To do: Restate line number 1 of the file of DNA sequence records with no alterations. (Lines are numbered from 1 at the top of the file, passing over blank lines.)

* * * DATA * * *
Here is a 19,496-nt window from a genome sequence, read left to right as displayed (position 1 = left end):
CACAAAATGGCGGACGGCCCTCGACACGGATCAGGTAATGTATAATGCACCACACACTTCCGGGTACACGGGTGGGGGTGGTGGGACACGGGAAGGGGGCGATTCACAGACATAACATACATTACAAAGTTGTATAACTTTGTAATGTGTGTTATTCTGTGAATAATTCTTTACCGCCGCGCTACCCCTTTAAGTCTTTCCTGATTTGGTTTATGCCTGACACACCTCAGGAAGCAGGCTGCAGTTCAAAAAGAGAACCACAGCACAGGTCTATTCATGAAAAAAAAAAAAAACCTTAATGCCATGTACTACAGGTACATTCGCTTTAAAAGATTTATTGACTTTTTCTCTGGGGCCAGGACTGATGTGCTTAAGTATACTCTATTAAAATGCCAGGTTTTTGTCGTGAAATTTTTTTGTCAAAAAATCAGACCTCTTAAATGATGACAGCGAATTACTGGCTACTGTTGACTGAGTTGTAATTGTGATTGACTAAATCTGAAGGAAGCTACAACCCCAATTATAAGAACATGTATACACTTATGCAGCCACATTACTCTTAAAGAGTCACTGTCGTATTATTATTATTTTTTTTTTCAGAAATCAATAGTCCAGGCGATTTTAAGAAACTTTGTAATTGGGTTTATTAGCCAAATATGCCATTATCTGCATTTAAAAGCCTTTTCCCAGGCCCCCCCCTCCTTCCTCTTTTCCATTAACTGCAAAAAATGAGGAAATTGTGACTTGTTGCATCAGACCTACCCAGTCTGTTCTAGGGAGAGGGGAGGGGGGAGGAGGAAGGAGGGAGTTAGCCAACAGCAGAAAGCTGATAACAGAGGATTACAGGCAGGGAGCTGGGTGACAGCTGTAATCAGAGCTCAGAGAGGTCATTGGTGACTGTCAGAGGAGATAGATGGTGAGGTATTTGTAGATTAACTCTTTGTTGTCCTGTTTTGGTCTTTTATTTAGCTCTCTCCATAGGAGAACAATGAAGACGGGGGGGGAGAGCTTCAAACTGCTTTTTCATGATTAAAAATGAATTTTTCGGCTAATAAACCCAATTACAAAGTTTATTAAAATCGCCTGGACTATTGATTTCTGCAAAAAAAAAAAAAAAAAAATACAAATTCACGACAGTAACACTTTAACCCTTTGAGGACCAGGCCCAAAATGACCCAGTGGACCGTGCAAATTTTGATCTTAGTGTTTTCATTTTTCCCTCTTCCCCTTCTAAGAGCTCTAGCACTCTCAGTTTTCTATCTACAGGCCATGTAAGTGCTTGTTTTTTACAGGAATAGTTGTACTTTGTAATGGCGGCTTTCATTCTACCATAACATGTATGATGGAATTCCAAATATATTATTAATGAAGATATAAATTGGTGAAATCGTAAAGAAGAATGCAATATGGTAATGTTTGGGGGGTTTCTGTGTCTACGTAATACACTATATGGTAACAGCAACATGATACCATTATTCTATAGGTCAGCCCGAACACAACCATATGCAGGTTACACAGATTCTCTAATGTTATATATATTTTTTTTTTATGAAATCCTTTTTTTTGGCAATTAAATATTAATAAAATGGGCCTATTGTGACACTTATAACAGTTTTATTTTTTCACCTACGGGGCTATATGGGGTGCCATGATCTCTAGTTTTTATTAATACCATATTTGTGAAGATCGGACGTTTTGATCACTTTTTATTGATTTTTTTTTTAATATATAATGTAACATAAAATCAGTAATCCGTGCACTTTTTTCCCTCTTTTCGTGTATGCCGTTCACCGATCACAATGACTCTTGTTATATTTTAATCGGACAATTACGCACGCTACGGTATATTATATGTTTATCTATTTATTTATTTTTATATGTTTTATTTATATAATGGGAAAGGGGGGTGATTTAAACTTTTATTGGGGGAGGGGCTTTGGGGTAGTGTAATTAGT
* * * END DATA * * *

Here is a 19,496-nt window from a genome sequence, read left to right as displayed (position 1 = left end):